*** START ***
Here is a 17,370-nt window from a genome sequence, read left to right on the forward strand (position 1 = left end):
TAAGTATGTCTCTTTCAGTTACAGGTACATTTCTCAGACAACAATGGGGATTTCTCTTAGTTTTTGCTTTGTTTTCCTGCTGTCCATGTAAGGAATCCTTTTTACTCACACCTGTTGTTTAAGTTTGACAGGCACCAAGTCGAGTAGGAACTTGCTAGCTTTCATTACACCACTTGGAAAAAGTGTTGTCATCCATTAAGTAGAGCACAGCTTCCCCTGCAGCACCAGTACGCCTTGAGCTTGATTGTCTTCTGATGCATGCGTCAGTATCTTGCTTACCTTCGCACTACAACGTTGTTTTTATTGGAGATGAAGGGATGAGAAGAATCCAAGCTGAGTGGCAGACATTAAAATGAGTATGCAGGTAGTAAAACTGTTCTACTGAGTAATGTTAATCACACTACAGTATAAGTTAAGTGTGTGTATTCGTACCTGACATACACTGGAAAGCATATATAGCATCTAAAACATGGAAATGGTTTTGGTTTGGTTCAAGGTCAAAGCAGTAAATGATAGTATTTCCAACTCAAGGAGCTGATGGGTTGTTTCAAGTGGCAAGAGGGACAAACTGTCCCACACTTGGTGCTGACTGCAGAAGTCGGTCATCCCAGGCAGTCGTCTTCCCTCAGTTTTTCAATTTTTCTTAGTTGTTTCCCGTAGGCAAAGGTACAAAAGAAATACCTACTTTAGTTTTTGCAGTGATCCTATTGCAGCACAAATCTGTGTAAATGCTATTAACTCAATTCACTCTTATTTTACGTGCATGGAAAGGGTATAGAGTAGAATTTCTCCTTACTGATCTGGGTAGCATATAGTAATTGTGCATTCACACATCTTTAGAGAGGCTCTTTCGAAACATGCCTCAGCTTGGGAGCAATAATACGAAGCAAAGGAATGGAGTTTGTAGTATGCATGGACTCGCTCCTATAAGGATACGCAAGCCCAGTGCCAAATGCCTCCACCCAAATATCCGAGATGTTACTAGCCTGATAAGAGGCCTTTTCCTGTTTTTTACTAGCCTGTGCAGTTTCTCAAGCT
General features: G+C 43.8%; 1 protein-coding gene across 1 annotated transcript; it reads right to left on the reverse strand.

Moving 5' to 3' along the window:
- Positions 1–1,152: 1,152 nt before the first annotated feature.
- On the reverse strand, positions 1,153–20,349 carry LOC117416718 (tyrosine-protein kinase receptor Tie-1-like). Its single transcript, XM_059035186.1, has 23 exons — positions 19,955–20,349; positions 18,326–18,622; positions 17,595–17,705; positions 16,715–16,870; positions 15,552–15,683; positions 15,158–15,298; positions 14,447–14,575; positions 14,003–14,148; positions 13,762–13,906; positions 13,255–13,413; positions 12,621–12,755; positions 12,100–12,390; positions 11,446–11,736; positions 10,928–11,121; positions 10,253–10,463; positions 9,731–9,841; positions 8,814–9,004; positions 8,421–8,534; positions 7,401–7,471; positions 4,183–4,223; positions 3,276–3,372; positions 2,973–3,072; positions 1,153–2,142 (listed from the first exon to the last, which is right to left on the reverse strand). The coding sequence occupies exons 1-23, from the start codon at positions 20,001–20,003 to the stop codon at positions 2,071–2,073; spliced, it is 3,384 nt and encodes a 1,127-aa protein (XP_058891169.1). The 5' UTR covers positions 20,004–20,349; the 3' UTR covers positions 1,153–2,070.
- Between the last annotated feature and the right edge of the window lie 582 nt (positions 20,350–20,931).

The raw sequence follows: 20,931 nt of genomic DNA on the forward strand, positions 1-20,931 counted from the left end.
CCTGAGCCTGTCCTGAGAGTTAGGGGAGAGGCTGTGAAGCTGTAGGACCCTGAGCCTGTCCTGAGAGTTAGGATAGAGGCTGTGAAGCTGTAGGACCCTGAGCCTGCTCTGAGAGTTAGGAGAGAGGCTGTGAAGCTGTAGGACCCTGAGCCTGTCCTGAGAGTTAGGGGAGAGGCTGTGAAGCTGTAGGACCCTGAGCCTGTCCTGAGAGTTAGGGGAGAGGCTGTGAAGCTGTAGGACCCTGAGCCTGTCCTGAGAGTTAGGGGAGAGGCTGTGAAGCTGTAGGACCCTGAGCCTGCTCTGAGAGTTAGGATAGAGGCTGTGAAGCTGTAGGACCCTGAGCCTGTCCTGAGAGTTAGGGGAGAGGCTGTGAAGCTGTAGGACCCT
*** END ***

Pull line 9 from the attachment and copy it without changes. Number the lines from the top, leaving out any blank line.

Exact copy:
CCTGAGCCTGTCCTGAGAGTTAGGGGAGAGGCTGTGAAGCTGTAGGACCCTGAGCCTGTCCTGAGAGTTAGGATAGAGGCTGTGAAGCTGTAGGACCCTGAGCCTGCTCTGAGAGTTAGGAGAGAGGCTGTGAAGCTGTAGGACCCTGAGCCTGTCCTGAGAGTTAGGGGAGAGGCTGTGAAGCTGTAGGACCCTGAGCCTGTCCTGAGAGTTAGGGGAGAGGCTGTGAAGCTGTAGGACCCTGAGCCTGTCCTGAGAGTTAGGGGAGAGGCTGTGAAGCTGTAGGACCCTGAGCCTGCTCTGAGAGTTAGGATAGAGGCTGTGAAGCTGTAGGACCCTGAGCCTGTCCTGAGAGTTAGGGGAGAGGCTGTGAAGCTGTAGGACCCT